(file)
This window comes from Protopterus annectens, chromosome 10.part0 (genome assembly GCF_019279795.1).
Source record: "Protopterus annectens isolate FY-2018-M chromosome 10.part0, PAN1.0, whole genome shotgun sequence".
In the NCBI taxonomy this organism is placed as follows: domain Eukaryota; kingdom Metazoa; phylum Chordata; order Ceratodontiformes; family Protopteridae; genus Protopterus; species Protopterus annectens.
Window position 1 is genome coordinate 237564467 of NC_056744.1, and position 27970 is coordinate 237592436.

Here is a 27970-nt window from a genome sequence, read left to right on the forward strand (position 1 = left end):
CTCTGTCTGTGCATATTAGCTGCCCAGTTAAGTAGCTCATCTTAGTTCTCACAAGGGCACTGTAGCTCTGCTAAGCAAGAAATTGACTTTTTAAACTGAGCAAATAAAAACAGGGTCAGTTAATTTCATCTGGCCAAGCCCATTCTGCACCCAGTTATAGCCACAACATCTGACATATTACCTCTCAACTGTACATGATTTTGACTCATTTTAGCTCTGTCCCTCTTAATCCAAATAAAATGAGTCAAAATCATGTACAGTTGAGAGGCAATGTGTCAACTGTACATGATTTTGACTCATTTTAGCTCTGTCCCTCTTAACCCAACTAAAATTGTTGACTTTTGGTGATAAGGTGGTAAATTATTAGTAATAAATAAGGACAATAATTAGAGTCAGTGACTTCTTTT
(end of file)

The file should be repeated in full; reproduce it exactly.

This window comes from Protopterus annectens, chromosome 10.part0 (genome assembly GCF_019279795.1).
Source record: "Protopterus annectens isolate FY-2018-M chromosome 10.part0, PAN1.0, whole genome shotgun sequence".
In the NCBI taxonomy this organism is placed as follows: domain Eukaryota; kingdom Metazoa; phylum Chordata; order Ceratodontiformes; family Protopteridae; genus Protopterus; species Protopterus annectens.
Window position 1 is genome coordinate 237564467 of NC_056744.1, and position 27970 is coordinate 237592436.

Here is a 27970-nt window from a genome sequence, read left to right on the forward strand (position 1 = left end):
CTCTGTCTGTGCATATTAGCTGCCCAGTTAAGTAGCTCATCTTAGTTCTCACAAGGGCACTGTAGCTCTGCTAAGCAAGAAATTGACTTTTTAAACTGAGCAAATAAAAACAGGGTCAGTTAATTTCATCTGGCCAAGCCCATTCTGCACCCAGTTATAGCCACAACATCTGACATATTACCTCTCAACTGTACATGATTTTGACTCATTTTAGCTCTGTCCCTCTTAATCCAAATAAAATGAGTCAAAATCATGTACAGTTGAGAGGCAATGTGTCAACTGTACATGATTTTGACTCATTTTAGCTCTGTCCCTCTTAACCCAACTAAAATTGTTGACTTTTGGTGATAAGGTGGTAAATTATTAGTAATAAATAAGGACAATAATTAGAGTCAGTGACTTCTTTT